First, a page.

A left hook at, or perhaps just after, the bell ending the first actually put Perez down again, but referee Earl Morton somewhat bewilderingly administered no count, but ignored it altogether. Either it was a legal blow (ergo, a knockdown) or not, in which case it would seem that Ali should have been penalized; instead it was a no-call.

Ali collected himself thereafter, and after dominating the second, in the third he exploded with a hook off the jab that put Perez down for good. Morton abandoned his count without completing it to retrieve the mouthpiece from the fallen opponent at 2:40 of the third. Perez is now 8-5.

Adamek’s light-heavyweight countryman Andrej Fonfara (17-2) overpowered Ray Smith, knocking out the Arkansas journeyman at 1:04 of the fourth. Smith (9-6), who in his last trip East acquitted himself well in losing to unbeaten Mark Tucker on a Lou DiBella card in New York in February, was never in this one.

Fonfara won his pro debut in Poland in June of 2006, fought in Chicago three weeks later, and had performed exclusively in Illinois since. His career includes a six-month hiatus occasioned when he tested positive for steroids after a 2009 win over Skyler Thompson on the Fres Oquendo-Mark Brown undercard at the UC Pavilion.

Well in control for the first three rounds, Fonfara landed a double-jab followed by a crushing right hand in the fourth, and while Smith remained erect, it wasn’t for long. Fonfara jumped on him with a barrage of punches, and a left to the body followed by a hard right knocked his opponent into the ropes, which kept him momentarily erect, but a perfunctory left hook completed the task. Referee Allan Huggins abandoned his count with a dazed Smith crawling about on all fours.

By the skin of his teeth and the kindness of two judges, Queens’ Joselito Collado remained unbeaten at 12-0 after eking out a split decision over Irvington (N.J.)’s Rafael Lora (11-4) in a scrap between Dominican-born junior lightweights. A second-round collision of heads brought blood streaming from Collado’s left eye, and while referee Earl Morton ruled the head-butt accidental, it did seem to discombobulate Collado. In the fourth, Collado blatantly delivered a three-punch combination to Lora’s scrotum, resulting in a one-point deduction from Morton (who would have been justified in taking three). Perhaps sensing that he might be in trouble, Collado fought with a fury in the last round to gain the edge. Luis Rivera (57-56) and Hilton Whitaker (a bizarre 59-54) scored it for Collado, while Waleska Roldan favored Lora 57-56. The hard-luck loss was the fourth on the trot for Lora, who began his career 11-0.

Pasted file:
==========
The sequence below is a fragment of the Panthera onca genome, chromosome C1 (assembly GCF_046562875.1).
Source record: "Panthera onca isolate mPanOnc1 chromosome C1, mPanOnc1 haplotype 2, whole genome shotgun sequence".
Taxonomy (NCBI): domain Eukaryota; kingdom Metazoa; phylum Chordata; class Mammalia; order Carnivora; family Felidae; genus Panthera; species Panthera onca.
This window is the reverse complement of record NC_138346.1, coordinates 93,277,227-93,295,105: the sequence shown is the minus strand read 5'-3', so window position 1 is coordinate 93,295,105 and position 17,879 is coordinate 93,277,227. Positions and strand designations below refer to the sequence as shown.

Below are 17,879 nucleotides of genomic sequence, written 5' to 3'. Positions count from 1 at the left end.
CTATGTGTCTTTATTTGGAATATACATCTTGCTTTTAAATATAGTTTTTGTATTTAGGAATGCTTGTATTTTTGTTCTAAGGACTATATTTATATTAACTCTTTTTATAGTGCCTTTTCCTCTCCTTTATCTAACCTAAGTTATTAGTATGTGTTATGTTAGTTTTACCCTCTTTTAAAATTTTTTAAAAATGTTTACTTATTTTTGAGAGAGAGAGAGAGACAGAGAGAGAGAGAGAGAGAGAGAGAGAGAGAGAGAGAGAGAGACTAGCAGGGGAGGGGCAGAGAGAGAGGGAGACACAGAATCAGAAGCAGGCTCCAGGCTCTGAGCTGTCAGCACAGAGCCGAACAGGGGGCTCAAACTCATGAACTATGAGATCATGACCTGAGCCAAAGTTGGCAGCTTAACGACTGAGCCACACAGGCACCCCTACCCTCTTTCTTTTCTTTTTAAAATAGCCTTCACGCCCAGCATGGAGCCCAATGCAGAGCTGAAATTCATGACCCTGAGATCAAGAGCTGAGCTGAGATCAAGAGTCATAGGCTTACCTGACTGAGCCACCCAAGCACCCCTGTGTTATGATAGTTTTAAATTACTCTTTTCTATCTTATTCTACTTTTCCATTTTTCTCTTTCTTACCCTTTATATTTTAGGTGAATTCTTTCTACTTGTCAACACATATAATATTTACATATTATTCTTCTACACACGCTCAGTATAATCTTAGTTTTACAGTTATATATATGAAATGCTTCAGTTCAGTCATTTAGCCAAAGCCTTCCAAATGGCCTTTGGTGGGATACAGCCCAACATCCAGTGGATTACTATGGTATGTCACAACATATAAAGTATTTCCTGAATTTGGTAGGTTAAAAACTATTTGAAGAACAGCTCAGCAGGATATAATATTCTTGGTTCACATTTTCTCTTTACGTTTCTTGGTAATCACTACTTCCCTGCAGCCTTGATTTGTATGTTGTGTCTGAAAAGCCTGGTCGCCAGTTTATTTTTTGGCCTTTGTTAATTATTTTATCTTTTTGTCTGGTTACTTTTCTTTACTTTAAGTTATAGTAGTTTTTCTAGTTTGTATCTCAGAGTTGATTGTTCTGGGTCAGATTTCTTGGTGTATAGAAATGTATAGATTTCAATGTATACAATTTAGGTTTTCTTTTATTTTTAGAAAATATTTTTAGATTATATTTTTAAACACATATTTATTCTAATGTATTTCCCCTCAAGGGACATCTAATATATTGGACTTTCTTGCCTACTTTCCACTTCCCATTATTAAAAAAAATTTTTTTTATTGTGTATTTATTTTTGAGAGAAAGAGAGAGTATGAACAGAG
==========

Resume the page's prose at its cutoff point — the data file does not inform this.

In earlier, off-TV bouts, 20 year-old Dominican-born Jersey City junior welter Jose Peralta Alejo (6-1) TKO’d his 37 year-old Columbian foe Ever Luis Perez (12-20) at 2:49 of the third, East Hanover’s Vinny O’Brien (2-0) stopped Shakur Aquel Dunn (0-1) at 2:51 of the fourth in a matchup of fledgling New Jersey welterweights.  

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Prudential Center
Newark, N.J.
April 9,  2011

HEAVYWEGHTS: Tomasz Adamek, 215, Gilowice, Poland dec. Kevin McBride, 285, Clones, Ireland (12)

LIGHT HEAVYWEIGHTS: Andrej Fonfara, 175, Warsaw, Poland KO’d Ray Smith, 179, Little Rock, Ark. (4)

WELTERWEIGHTS: Sadam Ali, 149 ½, Brooklyn, NY KO’d Javier Perez, 146 ½, Ponce, Puerto Rico (3)

Vinny O’Brien, 146, East Hanover, NJ TKO’d Shakir Aquel Dunn, 145, Newark, NJ (4)

JUNIOR WELTERS: Jose Peralta Alejo, 142, Jersey City, NJ TKO’d Eber Luis Perez, 136, Bolivar, Colombia (3)

JUNIOR LIGHTWEIGHTS: Joselito Collado, 128, Queens, NY dec. Rafael Lora, 128, Santiago, D.R. (6)

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2015 Fight of the Year – Francisco Vargas vs Takashi Miura



The WBC World Super Featherweight title bout between Francisco Vargas and Takashi Miura came on one of the biggest boxing stages of 2015, as the bout served as the HBO pay-per-view’s co-main event on November 21st, in support of Miguel Cotto vs Saul Alvarez.

Miura entered the fight with a (29-2-2) record and he was making the fifth defense of his world title, while Vargas entered the fight with an undefeated mark of (22-0-1) in what was his first world title fight. Both men had a reputation for all-out fighting, with Miura especially earning high praise for his title defense in Mexico where he defeated Sergio Thompson in a fiercely contested battle.

The fight started out hotly contested, and the intensity never let up. Vargas seemed to win the first two rounds, but by the fourth round, Miura seemed to pull ahead, scoring a knock-down and fighting with a lot of confidence. After brawling the first four rounds, Miura appeared to settle into a more technical approach. Rounds 5 and 6 saw the pendulum swing back towards Vargas, as he withstood Miura’s rush to open the fifth round and the sixth round saw both men exchanging hard punches.

The big swinging continued, and though Vargas likely edged Miura in rounds 5 and 6, Vargas’ face was cut in at least two spots and Miura started to assert himself again in rounds 7 and 8. Miura was beginning to grow in confidence while it appeared that Vargas was beginning to slow down, and Miura appeared to hurt Vargas at the end of the 8th round.